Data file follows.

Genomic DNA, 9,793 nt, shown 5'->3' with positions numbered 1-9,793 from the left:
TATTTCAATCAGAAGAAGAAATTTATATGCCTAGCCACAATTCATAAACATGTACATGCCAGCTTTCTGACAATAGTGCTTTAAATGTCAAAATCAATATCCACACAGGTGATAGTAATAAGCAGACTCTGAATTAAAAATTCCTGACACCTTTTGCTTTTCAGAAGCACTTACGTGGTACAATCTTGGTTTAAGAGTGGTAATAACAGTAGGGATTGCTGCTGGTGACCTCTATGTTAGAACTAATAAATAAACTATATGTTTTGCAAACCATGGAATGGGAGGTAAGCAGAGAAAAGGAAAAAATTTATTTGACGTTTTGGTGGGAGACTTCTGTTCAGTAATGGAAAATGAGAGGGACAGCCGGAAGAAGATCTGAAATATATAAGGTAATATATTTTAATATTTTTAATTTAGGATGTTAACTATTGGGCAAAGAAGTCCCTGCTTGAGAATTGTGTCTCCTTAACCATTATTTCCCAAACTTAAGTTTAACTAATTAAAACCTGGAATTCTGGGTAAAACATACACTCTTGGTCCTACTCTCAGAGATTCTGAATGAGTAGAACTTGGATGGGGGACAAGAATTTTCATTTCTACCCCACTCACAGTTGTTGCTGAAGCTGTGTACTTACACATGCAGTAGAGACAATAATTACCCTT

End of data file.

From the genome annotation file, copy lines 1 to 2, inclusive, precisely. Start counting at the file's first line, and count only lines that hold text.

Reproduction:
Genomic DNA, 9,793 nt, shown 5'->3' with positions numbered 1-9,793 from the left:
TATTTCAATCAGAAGAAGAAATTTATATGCCTAGCCACAATTCATAAACATGTACATGCCAGCTTTCTGACAATAGTGCTTTAAATGTCAAAATCAATATCCACACAGGTGATAGTAATAAGCAGACTCTGAATTAAAAATTCCTGACACCTTTTGCTTTTCAGAAGCACTTACGTGGTACAATCTTGGTTTAAGAGTGGTAATAACAGTAGGGATTGCTGCTGGTGACCTCTATGTTAGAACTAATAAATAAACTATATGTTTTGCAAACCATGGAATGGGAGGTAAGCAGAGAAAAGGAAAAAATTTATTTGACGTTTTGGTGGGAGACTTCTGTTCAGTAATGGAAAATGAGAGGGACAGCCGGAAGAAGATCTGAAATATATAAGGTAATATATTTTAATATTTTTAATTTAGGATGTTAACTATTGGGCAAAGAAGTCCCTGCTTGAGAATTGTGTCTCCTTAACCATTATTTCCCAAACTTAAGTTTAACTAATTAAAACCTGGAATTCTGGGTAAAACATACACTCTTGGTCCTACTCTCAGAGATTCTGAATGAGTAGAACTTGGATGGGGGACAAGAATTTTCATTTCTACCCCACTCACAGTTGTTGCTGAAGCTGTGTACTTACACATGCAGTAGAGACAATAATTACCCTT